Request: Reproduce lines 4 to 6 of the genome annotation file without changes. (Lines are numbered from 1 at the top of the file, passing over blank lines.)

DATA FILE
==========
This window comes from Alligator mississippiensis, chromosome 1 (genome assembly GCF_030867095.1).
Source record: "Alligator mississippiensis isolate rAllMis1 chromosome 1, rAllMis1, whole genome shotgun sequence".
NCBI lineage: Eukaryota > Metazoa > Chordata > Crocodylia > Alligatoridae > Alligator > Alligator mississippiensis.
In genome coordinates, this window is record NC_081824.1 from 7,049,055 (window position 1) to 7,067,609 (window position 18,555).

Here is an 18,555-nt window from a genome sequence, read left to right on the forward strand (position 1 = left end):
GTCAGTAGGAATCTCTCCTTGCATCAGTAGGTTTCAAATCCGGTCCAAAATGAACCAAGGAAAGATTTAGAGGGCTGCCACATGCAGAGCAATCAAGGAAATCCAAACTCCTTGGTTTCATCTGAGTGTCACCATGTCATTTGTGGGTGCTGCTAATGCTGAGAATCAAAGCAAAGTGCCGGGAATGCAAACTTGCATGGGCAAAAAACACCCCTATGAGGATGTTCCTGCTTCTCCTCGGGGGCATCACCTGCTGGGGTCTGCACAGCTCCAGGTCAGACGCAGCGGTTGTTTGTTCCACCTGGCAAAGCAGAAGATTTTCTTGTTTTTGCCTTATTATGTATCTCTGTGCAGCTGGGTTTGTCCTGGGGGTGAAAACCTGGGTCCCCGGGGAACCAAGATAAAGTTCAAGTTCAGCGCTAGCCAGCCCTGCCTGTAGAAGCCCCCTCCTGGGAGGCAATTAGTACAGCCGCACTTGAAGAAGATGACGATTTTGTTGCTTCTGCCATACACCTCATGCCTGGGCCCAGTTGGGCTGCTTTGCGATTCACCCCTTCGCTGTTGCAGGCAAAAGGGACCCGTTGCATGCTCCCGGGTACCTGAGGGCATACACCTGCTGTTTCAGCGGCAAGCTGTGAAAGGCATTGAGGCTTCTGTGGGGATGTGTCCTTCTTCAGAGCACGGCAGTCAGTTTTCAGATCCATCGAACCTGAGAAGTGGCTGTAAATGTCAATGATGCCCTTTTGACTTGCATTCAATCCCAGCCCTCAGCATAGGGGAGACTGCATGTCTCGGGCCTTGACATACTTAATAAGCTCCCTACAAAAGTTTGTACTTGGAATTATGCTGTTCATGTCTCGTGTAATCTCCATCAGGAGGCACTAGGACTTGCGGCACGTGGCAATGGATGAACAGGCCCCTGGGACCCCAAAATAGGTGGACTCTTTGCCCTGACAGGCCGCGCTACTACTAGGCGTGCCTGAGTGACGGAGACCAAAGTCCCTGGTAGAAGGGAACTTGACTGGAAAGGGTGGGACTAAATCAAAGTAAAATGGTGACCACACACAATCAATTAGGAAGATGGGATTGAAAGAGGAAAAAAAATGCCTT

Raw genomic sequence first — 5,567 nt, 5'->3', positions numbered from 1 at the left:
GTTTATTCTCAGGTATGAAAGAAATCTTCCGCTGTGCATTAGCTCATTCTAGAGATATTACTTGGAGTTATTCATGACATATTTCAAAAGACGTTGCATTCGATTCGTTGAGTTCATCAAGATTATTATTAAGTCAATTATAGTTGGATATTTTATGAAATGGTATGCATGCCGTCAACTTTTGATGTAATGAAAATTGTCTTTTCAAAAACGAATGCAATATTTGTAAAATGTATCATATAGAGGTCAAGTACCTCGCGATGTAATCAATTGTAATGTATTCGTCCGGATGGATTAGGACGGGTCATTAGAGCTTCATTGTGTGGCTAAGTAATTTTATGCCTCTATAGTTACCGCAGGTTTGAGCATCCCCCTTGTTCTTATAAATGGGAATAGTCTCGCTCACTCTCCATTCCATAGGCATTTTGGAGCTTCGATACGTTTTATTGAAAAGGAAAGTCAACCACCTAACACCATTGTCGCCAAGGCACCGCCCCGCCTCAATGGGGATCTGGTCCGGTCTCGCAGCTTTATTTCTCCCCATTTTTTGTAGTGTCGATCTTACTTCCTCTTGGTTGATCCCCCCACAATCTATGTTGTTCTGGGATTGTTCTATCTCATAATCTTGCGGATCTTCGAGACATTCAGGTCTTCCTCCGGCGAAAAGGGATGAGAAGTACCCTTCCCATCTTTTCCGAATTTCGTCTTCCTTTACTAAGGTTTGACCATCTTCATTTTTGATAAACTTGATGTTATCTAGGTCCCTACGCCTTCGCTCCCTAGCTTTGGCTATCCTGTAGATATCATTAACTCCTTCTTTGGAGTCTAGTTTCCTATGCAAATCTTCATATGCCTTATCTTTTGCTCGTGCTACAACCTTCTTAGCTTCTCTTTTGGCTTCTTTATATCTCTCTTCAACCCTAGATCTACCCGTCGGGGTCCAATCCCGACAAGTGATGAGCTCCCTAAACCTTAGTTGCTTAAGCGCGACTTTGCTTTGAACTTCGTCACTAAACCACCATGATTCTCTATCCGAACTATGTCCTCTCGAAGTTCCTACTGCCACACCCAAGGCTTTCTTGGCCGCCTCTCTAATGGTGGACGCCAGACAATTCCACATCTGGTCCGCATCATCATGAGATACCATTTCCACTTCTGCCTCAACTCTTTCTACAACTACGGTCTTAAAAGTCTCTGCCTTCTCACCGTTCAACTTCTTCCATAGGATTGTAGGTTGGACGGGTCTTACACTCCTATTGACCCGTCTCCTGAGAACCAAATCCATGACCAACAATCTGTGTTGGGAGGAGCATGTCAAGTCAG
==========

In genome coordinates, this window is record NC_081824.1 from 7,049,055 (window position 1) to 7,067,609 (window position 18,555).

Here is an 18,555-nt window from a genome sequence, read left to right on the forward strand (position 1 = left end):
GTCAGTAGGAATCTCTCCTTGCATCAGTAGGTTTCAAATCCGGTCCAAAATGAACCAAGGAAAGATTTAGAGGGCTGCCACATGCAGAGCAATCAAGGAAATCCAAACTCCTTGGTTTCATCTGAGTGTCACCATGTCATTTGTGGGTGCTGCTAATGCTGAGAATCAAAGCAAAGTGCCGGGAATGCAAACTTGCATGGGCAAAAAACACCCCTATGAGGATGTTCCTGCTTCTCCTCGGGGGCATCACCTGCTGGGGTCTGCACAGCTCCAGGTCAGACGCAGCGGTTGTTTGTTCCACCTGGCAAAGCAGAAGATTTTCTTGTTTTTGCCTTATTATGTATCTCTGTGCAGCTGGGTTTGTCCTGGGGGTGAAAACCTGGGTCCCCGGGGAACCAAGATAAAGTTCAAGTTCAGCGCTAGCCAGCCCTGCCTGTAGAAGCCCCCTCCTGGGAGGCAATTAGTACAGCCGCACTTGAAGAAGATGACGATTTTGTTGCTTCTGCCATACACCTCATGCCTGGGCCCAGTTGGGCTGCTTTGCGATTCACCCCTTCGCTGTTGCAGGCAAAAGGGACCCGTTGCATGCTCCCGGGTACCTGAGGGCATACACCTGCTGTTTCAGCGGCAAGCTGTGAAAGGCATTGAGGCTTCTGTGGGGATGTGTCCTTCTTCAGAGCACGGCAGTCAGTTTTCAGATCCATCGAACCTGAGAAGTGGCTGTAAATGTCAATGATGCCCTTTTGACTTGCATTCAATCCCAGCCCTCAGCATAGGGGAGACTGCATGTCTCGGGCCTTGACATACTTAATAAGCTCCCTACAAAAGTTTGTACTTGGAATTATGCTGTTCATGTCTCGTGTAATCTCCATCAGGAGGCACTAGGACTTGCGGCACGTGGCAATGGATGAACAGGCCCCTGGGACCCCAAAATAGGTGGACTCTTTGCCCTGACAGGCCGCGCTACTACTAGGCGTGCCTGAGTGACGGAGACCAAAGTCCCTGGTAGAAGGGAACTTGACTGGAAAGGGTGGGACTAAATCAAAGTAAAATGGTGACCACACACAATCAATTAGGAAGATGGGATTGAAAGAGGAAAAAAAATGCCTT